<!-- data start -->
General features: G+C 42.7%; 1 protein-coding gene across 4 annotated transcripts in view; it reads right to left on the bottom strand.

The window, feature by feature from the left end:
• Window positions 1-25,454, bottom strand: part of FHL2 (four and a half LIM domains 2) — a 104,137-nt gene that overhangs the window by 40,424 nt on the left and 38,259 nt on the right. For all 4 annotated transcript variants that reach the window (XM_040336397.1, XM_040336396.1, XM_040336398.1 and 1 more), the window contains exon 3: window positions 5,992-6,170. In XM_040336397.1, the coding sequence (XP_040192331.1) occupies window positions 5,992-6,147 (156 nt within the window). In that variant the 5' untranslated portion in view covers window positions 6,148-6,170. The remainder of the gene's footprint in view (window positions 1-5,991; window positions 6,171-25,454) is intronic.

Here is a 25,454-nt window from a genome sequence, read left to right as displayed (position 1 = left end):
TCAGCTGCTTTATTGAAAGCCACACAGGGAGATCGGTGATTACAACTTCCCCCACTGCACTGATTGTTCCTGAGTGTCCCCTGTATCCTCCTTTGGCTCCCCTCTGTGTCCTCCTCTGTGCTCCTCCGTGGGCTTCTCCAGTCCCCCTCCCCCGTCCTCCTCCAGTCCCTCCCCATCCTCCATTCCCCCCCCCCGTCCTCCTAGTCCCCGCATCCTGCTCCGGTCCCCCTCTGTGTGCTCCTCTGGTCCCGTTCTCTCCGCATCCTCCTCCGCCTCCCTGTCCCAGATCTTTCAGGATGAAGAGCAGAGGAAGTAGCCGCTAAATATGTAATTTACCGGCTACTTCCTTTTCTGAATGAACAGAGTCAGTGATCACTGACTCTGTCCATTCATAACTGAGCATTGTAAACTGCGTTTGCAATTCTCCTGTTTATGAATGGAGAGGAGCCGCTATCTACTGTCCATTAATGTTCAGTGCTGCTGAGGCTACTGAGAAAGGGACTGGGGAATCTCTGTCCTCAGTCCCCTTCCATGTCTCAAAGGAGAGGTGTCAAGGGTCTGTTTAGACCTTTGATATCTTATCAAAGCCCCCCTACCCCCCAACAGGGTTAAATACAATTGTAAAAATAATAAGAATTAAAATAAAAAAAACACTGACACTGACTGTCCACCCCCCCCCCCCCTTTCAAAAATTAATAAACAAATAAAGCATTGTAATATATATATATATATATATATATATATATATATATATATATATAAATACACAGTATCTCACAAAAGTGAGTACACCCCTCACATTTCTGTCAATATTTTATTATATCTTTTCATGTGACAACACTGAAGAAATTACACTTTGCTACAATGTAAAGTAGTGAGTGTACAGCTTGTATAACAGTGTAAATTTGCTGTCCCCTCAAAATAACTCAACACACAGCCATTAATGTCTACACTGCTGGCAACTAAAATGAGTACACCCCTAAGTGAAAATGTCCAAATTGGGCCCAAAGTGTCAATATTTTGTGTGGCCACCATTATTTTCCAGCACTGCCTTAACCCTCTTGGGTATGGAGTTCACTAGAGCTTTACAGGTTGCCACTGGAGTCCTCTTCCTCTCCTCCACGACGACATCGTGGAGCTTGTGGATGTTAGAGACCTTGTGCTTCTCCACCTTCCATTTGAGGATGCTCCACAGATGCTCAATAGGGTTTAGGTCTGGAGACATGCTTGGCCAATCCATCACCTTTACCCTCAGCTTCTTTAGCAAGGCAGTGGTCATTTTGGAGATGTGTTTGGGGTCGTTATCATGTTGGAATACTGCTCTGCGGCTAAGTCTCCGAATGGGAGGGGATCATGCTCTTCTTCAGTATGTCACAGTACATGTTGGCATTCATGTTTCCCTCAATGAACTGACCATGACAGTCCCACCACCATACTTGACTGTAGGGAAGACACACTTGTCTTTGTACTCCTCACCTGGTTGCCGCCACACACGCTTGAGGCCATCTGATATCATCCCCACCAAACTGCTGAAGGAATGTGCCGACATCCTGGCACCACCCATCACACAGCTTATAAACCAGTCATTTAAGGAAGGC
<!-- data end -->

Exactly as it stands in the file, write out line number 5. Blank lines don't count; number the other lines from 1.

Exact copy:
TCAGCTGCTTTATTGAAAGCCACACAGGGAGATCGGTGATTACAACTTCCCCCACTGCACTGATTGTTCCTGAGTGTCCCCTGTATCCTCCTTTGGCTCCCCTCTGTGTCCTCCTCTGTGCTCCTCCGTGGGCTTCTCCAGTCCCCCTCCCCCGTCCTCCTCCAGTCCCTCCCCATCCTCCATTCCCCCCCCCCGTCCTCCTAGTCCCCGCATCCTGCTCCGGTCCCCCTCTGTGTGCTCCTCTGGTCCCGTTCTCTCCGCATCCTCCTCCGCCTCCCTGTCCCAGATCTTTCAGGATGAAGAGCAGAGGAAGTAGCCGCTAAATATGTAATTTACCGGCTACTTCCTTTTCTGAATGAACAGAGTCAGTGATCACTGACTCTGTCCATTCATAACTGAGCATTGTAAACTGCGTTTGCAATTCTCCTGTTTATGAATGGAGAGGAGCCGCTATCTACTGTCCATTAATGTTCAGTGCTGCTGAGGCTACTGAGAAAGGGACTGGGGAATCTCTGTCCTCAGTCCCCTTCCATGTCTCAAAGGAGAGGTGTCAAGGGTCTGTTTAGACCTTTGATATCTTATCAAAGCCCCCCTACCCCCCAACAGGGTTAAATACAATTGTAAAAATAATAAGAATTAAAATAAAAAAAACACTGACACTGACTGTCCACCCCCCCCCCCCCTTTCAAAAATTAATAAACAAATAAAGCATTGTAATATATATATATATATATATATATATATATATATATATATATATAAATACACAGTATCTCACAAAAGTGAGTACACCCCTCACATTTCTGTCAATATTTTATTATATCTTTTCATGTGACAACACTGAAGAAATTACACTTTGCTACAATGTAAAGTAGTGAGTGTACAGCTTGTATAACAGTGTAAATTTGCTGTCCCCTCAAAATAACTCAACACACAGCCATTAATGTCTACACTGCTGGCAACTAAAATGAGTACACCCCTAAGTGAAAATGTCCAAATTGGGCCCAAAGTGTCAATATTTTGTGTGGCCACCATTATTTTCCAGCACTGCCTTAACCCTCTTGGGTATGGAGTTCACTAGAGCTTTACAGGTTGCCACTGGAGTCCTCTTCCTCTCCTCCACGACGACATCGTGGAGCTTGTGGATGTTAGAGACCTTGTGCTTCTCCACCTTCCATTTGAGGATGCTCCACAGATGCTCAATAGGGTTTAGGTCTGGAGACATGCTTGGCCAATCCATCACCTTTACCCTCAGCTTCTTTAGCAAGGCAGTGGTCATTTTGGAGATGTGTTTGGGGTCGTTATCATGTTGGAATACTGCTCTGCGGCTAAGTCTCCGAATGGGAGGGGATCATGCTCTTCTTCAGTATGTCACAGTACATGTTGGCATTCATGTTTCCCTCAATGAACTGACCATGACAGTCCCACCACCATACTTGACTGTAGGGAAGACACACTTGTCTTTGTACTCCTCACCTGGTTGCCGCCACACACGCTTGAGGCCATCTGATATCATCCCCACCAAACTGCTGAAGGAATGTGCCGACATCCTGGCACCACCCATCACACAGCTTATAAACCAGTCATTTAAGGAAGGC